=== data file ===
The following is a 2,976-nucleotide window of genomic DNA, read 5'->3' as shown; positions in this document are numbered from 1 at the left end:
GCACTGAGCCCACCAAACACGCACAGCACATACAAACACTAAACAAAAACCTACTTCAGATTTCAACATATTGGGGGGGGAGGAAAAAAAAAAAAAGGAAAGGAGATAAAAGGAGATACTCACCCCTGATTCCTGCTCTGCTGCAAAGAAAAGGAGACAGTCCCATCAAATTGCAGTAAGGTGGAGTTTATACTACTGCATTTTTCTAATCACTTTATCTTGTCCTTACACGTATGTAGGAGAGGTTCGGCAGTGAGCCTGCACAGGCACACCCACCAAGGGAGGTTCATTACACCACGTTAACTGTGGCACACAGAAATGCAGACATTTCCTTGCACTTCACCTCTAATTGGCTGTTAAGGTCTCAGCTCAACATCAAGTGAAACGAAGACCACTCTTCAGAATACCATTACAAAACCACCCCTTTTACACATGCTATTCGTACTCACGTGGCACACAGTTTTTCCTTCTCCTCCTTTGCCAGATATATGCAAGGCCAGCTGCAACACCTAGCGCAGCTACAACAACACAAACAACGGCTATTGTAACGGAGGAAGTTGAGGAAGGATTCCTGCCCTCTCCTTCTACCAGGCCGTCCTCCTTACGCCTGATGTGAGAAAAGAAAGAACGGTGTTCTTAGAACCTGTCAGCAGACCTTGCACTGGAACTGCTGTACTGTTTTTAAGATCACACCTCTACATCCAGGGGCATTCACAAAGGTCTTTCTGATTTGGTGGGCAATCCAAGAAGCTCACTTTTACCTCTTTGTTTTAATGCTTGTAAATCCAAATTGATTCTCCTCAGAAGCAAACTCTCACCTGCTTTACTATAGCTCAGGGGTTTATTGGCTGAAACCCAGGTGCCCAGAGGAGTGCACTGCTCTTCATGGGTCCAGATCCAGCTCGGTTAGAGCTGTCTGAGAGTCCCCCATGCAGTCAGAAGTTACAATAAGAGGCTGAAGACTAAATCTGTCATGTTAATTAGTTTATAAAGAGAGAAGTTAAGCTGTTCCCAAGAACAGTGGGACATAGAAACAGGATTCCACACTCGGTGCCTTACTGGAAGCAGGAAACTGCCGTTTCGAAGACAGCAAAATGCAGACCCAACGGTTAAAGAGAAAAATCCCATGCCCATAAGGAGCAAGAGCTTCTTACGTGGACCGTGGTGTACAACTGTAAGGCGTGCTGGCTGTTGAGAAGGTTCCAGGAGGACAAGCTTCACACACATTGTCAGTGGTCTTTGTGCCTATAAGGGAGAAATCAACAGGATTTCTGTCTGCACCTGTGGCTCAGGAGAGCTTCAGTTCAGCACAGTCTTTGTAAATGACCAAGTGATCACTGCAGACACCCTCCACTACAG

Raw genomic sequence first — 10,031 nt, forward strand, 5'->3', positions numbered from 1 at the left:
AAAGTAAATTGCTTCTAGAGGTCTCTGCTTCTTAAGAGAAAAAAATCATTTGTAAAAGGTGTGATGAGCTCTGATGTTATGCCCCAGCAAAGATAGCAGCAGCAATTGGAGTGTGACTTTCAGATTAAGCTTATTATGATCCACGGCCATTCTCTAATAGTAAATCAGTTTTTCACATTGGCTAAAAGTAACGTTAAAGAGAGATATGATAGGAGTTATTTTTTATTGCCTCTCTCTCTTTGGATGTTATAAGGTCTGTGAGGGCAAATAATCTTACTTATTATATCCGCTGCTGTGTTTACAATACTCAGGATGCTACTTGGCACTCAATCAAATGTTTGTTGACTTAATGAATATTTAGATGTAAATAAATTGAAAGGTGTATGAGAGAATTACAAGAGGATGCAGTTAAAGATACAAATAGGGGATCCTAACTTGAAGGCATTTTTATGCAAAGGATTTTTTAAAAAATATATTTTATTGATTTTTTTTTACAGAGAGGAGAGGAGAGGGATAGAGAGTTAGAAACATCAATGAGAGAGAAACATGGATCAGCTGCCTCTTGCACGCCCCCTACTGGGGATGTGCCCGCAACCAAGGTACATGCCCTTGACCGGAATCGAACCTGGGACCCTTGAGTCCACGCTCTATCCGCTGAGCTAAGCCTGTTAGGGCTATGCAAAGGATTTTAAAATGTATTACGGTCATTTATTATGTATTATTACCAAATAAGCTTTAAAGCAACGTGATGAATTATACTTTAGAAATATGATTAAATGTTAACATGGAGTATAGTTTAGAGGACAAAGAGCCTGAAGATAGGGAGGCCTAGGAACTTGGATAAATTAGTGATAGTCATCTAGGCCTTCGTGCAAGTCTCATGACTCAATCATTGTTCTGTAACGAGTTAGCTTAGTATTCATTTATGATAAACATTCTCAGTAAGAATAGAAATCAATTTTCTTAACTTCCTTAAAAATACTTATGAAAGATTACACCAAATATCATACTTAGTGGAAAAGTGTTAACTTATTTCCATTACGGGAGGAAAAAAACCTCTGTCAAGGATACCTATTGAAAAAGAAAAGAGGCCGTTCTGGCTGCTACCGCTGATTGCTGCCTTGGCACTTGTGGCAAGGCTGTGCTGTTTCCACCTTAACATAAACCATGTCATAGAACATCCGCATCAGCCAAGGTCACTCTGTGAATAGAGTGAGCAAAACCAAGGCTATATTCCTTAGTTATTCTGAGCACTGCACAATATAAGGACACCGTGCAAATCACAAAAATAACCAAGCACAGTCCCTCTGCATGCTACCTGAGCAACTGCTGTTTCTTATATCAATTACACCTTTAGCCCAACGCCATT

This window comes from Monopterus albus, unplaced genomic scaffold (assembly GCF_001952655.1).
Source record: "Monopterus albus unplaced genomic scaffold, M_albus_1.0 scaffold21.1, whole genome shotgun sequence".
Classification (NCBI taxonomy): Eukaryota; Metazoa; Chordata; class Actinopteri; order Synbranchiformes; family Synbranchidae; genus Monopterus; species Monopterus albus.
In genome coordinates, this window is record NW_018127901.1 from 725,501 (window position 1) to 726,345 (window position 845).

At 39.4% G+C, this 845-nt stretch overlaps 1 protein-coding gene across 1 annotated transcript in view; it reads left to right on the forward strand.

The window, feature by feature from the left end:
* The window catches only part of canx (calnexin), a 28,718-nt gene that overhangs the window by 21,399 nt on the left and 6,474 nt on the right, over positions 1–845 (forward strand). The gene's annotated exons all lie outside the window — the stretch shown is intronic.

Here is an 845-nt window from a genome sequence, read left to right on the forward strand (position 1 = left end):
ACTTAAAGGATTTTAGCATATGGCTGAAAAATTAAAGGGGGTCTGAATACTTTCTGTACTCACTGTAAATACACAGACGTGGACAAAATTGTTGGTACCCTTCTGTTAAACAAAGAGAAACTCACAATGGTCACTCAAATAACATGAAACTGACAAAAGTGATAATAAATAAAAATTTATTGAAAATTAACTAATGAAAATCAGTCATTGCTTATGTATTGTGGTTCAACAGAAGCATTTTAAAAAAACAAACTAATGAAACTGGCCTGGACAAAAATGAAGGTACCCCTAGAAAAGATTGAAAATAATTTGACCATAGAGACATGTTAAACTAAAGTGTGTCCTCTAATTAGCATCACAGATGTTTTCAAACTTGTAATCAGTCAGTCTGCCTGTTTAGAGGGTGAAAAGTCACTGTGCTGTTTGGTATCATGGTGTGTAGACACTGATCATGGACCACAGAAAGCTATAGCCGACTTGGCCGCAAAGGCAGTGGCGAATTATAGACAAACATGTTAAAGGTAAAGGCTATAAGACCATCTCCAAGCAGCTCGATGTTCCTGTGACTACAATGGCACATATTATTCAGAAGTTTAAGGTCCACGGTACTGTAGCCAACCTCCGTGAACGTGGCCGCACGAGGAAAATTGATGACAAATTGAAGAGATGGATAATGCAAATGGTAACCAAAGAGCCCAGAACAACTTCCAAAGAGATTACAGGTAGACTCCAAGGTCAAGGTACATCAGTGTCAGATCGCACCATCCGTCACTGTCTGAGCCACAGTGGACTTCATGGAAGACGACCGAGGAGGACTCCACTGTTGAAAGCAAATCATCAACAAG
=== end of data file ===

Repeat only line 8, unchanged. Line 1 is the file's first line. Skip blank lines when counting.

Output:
In genome coordinates, this window is record NW_018127901.1 from 725,501 (window position 1) to 726,345 (window position 845).